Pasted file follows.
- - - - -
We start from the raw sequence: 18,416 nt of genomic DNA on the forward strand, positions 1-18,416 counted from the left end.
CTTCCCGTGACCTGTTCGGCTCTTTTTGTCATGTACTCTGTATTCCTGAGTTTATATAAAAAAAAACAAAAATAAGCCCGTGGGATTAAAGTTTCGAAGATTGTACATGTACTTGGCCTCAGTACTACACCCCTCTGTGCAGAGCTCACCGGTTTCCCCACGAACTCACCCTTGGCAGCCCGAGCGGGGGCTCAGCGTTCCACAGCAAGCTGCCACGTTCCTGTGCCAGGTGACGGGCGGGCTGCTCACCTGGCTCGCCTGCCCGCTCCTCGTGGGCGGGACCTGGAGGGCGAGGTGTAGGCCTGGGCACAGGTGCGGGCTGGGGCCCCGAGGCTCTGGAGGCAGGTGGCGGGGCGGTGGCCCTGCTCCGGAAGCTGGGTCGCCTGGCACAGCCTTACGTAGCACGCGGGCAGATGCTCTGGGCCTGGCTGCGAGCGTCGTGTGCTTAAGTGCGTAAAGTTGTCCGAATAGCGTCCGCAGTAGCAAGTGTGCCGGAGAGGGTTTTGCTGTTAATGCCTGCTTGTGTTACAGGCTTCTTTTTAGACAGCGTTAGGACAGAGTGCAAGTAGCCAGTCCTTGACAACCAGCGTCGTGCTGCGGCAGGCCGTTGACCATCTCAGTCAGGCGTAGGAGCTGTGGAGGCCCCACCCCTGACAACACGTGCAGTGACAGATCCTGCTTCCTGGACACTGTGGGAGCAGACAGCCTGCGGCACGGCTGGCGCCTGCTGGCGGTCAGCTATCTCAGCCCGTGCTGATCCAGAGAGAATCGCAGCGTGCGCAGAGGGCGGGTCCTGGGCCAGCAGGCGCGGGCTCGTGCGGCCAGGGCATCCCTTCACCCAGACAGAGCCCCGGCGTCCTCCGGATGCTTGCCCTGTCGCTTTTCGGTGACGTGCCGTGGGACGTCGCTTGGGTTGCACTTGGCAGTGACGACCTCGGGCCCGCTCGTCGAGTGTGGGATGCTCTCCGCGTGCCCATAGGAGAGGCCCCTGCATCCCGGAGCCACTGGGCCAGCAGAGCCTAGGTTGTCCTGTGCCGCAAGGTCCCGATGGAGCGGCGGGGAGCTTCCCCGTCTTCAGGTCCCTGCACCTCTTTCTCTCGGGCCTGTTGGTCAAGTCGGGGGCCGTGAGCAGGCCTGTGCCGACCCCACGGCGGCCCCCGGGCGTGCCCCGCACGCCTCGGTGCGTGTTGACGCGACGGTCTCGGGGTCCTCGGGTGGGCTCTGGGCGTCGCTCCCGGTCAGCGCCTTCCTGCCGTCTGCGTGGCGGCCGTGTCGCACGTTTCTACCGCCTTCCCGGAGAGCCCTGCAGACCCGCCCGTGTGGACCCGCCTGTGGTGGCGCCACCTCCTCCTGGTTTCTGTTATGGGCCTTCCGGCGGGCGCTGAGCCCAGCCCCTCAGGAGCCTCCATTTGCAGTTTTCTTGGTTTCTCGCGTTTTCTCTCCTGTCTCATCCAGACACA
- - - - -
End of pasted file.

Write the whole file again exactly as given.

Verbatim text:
We start from the raw sequence: 18,416 nt of genomic DNA on the forward strand, positions 1-18,416 counted from the left end.
CTTCCCGTGACCTGTTCGGCTCTTTTTGTCATGTACTCTGTATTCCTGAGTTTATATAAAAAAAAACAAAAATAAGCCCGTGGGATTAAAGTTTCGAAGATTGTACATGTACTTGGCCTCAGTACTACACCCCTCTGTGCAGAGCTCACCGGTTTCCCCACGAACTCACCCTTGGCAGCCCGAGCGGGGGCTCAGCGTTCCACAGCAAGCTGCCACGTTCCTGTGCCAGGTGACGGGCGGGCTGCTCACCTGGCTCGCCTGCCCGCTCCTCGTGGGCGGGACCTGGAGGGCGAGGTGTAGGCCTGGGCACAGGTGCGGGCTGGGGCCCCGAGGCTCTGGAGGCAGGTGGCGGGGCGGTGGCCCTGCTCCGGAAGCTGGGTCGCCTGGCACAGCCTTACGTAGCACGCGGGCAGATGCTCTGGGCCTGGCTGCGAGCGTCGTGTGCTTAAGTGCGTAAAGTTGTCCGAATAGCGTCCGCAGTAGCAAGTGTGCCGGAGAGGGTTTTGCTGTTAATGCCTGCTTGTGTTACAGGCTTCTTTTTAGACAGCGTTAGGACAGAGTGCAAGTAGCCAGTCCTTGACAACCAGCGTCGTGCTGCGGCAGGCCGTTGACCATCTCAGTCAGGCGTAGGAGCTGTGGAGGCCCCACCCCTGACAACACGTGCAGTGACAGATCCTGCTTCCTGGACACTGTGGGAGCAGACAGCCTGCGGCACGGCTGGCGCCTGCTGGCGGTCAGCTATCTCAGCCCGTGCTGATCCAGAGAGAATCGCAGCGTGCGCAGAGGGCGGGTCCTGGGCCAGCAGGCGCGGGCTCGTGCGGCCAGGGCATCCCTTCACCCAGACAGAGCCCCGGCGTCCTCCGGATGCTTGCCCTGTCGCTTTTCGGTGACGTGCCGTGGGACGTCGCTTGGGTTGCACTTGGCAGTGACGACCTCGGGCCCGCTCGTCGAGTGTGGGATGCTCTCCGCGTGCCCATAGGAGAGGCCCCTGCATCCCGGAGCCACTGGGCCAGCAGAGCCTAGGTTGTCCTGTGCCGCAAGGTCCCGATGGAGCGGCGGGGAGCTTCCCCGTCTTCAGGTCCCTGCACCTCTTTCTCTCGGGCCTGTTGGTCAAGTCGGGGGCCGTGAGCAGGCCTGTGCCGACCCCACGGCGGCCCCCGGGCGTGCCCCGCACGCCTCGGTGCGTGTTGACGCGACGGTCTCGGGGTCCTCGGGTGGGCTCTGGGCGTCGCTCCCGGTCAGCGCCTTCCTGCCGTCTGCGTGGCGGCCGTGTCGCACGTTTCTACCGCCTTCCCGGAGAGCCCTGCAGACCCGCCCGTGTGGACCCGCCTGTGGTGGCGCCACCTCCTCCTGGTTTCTGTTATGGGCCTTCCGGCGGGCGCTGAGCCCAGCCCCTCAGGAGCCTCCATTTGCAGTTTTCTTGGTTTCTCGCGTTTTCTCTCCTGTCTCATCCAGACACA